Local Veteran Says Significant Oversight Needed to Turn VA Around

May 29, 2014

The veterans' health care scandal is growing, and calls for VA Secretary Eric Shinseki to step down are continuing.

But a Charlottesville veteran says it will take more than a resignation to fix the problems at the organization.

The VA's internal investigation found nearly 2,000 veterans lost in the health care system, waiting months for treatment.

Lewis Nelson has been following the news very closely.

As a disabled veteran, he receives his primary care through the Charlottesville VA Outpatient Clinic.

After spending seven years in active duty with the army, Nelson medically retired as a Staff Sergeant in 2008.

Nelson is familiar with the patience it can take getting care through the VA, noting long wait times and trips back and forth to Richmond.

He recently sought care through the VA for a hurt shoulder, the cost of which would be covered 100 percent.

Nelson says the appointment was made for eight weeks after his initial call.

Not wanting to wait that long, he opted to dip into his own pockets for quicker care.

"I was able to go to UVA, tell them what was wrong, get an MRI, schedule surgery, have the surgery, all before my initial VA appointment to tell them my shoulder hurt," he said.

He says he's lucky his situation wasn't more serious, but worries for others.

"Look, I'm fortunate. I have insurance. I can go to UVA. I pay a little out of pocket. I don't have to do the wait, but I think a lot about the veterans that don't have that option. Ones that are really in pain and just waiting and waiting. It makes you really sad, I won't lie, just thinking about that."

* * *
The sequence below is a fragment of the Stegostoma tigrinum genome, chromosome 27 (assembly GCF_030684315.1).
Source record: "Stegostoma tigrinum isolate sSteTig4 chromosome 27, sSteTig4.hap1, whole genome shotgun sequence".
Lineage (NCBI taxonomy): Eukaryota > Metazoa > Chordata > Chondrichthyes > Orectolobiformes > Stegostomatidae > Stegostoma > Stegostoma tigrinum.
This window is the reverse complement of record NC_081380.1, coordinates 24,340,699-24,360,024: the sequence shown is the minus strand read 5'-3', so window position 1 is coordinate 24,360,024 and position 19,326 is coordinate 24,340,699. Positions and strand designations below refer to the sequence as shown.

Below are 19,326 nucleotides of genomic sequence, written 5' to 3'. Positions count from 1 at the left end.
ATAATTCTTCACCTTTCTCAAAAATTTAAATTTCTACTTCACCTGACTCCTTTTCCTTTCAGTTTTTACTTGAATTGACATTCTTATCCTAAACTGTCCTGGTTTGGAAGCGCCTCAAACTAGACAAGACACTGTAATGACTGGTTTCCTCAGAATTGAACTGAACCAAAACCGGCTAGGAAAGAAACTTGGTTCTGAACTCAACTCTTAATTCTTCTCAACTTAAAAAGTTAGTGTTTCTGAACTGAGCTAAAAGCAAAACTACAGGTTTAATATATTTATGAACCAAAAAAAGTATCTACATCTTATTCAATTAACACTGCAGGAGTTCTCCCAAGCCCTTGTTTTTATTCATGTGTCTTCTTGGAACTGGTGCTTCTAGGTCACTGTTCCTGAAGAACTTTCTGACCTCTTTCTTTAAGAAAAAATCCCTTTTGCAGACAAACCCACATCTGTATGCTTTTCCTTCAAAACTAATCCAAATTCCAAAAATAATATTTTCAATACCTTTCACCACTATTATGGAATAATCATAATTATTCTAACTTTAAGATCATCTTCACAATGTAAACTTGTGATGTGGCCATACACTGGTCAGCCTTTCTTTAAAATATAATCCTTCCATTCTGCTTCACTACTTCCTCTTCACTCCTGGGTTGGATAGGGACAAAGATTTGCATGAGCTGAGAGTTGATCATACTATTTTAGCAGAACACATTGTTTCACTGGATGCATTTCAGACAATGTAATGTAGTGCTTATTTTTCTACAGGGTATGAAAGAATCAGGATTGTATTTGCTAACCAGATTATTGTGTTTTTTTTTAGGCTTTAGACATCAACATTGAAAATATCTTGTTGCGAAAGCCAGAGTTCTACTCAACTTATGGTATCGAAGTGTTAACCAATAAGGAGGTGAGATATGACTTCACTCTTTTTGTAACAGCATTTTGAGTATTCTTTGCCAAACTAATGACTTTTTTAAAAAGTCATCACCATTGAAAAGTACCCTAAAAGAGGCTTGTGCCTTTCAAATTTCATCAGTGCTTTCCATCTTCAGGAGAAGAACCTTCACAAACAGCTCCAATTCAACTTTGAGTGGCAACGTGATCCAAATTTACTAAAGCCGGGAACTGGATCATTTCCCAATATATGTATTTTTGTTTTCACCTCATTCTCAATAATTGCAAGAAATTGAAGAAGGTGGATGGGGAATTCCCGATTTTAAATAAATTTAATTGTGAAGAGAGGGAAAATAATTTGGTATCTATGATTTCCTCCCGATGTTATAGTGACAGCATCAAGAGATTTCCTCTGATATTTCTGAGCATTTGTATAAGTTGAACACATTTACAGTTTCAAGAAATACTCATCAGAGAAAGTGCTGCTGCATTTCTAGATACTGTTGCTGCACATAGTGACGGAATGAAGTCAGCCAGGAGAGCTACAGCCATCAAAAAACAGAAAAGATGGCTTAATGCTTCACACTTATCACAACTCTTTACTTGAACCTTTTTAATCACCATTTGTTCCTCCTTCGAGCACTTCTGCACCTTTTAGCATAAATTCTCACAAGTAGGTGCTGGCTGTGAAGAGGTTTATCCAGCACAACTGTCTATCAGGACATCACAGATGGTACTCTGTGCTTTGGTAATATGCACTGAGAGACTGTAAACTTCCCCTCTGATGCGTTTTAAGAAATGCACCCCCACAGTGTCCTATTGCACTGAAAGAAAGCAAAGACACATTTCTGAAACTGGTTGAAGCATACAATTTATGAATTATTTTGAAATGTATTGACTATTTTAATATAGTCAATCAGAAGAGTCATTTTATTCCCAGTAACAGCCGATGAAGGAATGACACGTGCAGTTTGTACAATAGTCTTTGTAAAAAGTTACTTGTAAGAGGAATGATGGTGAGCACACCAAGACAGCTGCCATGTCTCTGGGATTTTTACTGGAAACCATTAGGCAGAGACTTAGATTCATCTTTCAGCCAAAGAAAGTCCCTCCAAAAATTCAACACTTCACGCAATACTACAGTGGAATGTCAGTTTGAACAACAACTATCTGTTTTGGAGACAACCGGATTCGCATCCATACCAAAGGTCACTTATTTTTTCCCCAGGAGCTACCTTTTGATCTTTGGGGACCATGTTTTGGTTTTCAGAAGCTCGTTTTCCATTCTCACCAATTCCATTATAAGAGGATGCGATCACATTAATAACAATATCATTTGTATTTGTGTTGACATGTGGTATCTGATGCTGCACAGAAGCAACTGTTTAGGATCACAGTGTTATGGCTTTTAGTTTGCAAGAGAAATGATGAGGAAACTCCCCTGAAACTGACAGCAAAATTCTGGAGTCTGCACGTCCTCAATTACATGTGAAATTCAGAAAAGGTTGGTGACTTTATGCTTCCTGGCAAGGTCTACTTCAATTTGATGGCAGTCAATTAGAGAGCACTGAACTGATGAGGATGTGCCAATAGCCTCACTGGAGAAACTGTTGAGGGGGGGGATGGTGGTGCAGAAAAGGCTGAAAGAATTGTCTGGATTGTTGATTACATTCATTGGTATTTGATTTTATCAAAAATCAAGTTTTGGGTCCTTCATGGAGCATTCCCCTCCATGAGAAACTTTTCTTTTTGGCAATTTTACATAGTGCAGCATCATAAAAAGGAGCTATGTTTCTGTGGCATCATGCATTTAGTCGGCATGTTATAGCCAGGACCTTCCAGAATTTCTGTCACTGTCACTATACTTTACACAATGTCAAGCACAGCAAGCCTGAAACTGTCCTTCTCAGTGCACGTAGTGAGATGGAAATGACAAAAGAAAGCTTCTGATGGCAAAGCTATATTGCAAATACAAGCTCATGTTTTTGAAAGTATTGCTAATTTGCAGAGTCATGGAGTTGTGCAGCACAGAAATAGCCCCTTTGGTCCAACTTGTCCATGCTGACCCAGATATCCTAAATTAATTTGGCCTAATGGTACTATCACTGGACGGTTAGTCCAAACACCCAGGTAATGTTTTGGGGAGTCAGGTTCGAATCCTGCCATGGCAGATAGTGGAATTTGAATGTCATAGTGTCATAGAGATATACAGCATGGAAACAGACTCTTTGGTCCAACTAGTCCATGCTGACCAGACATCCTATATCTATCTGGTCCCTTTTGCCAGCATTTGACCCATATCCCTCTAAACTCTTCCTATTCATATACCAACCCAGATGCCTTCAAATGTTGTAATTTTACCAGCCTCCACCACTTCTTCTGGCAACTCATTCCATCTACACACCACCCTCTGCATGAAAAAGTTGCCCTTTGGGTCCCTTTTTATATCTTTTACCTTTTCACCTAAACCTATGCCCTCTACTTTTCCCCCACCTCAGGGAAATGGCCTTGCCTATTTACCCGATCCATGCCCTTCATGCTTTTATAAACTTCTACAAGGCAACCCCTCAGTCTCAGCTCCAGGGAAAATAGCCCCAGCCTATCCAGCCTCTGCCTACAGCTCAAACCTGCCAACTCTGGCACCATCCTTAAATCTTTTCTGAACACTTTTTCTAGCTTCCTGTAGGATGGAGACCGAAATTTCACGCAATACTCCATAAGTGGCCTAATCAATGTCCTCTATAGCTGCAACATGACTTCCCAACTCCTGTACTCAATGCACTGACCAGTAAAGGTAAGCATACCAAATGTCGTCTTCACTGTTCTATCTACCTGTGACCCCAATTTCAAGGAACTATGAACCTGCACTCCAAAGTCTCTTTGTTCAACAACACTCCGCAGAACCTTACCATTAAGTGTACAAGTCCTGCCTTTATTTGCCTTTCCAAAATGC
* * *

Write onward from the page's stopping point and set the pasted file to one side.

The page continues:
Nelson fears, without significant oversight, VA leadership can easily manipulate metrics to make it look like things are getting better.

He says actual change is needed so veterans aren't turned off by the VA and miss out on services they need and are due.

"[The] VA is best positioned to know and understand unique health issues common to veterans such as TBI and PTSD, but only if veterans use the system," he said.

Nelson says, while the scandal could discourage some veterans from seeking care, he believes the exposure and IG reports are a step in the right direction to repairing the system.

"We have the politicians involved. We have America paying attention to this. That's what it takes to get the ball rolling. But the next step is that we won't forget. A month from now, is America going to forget about this?"

Nelson says, for him, the true measure of change will be when veterans organizations are praising the VA for its work in turning the system around.

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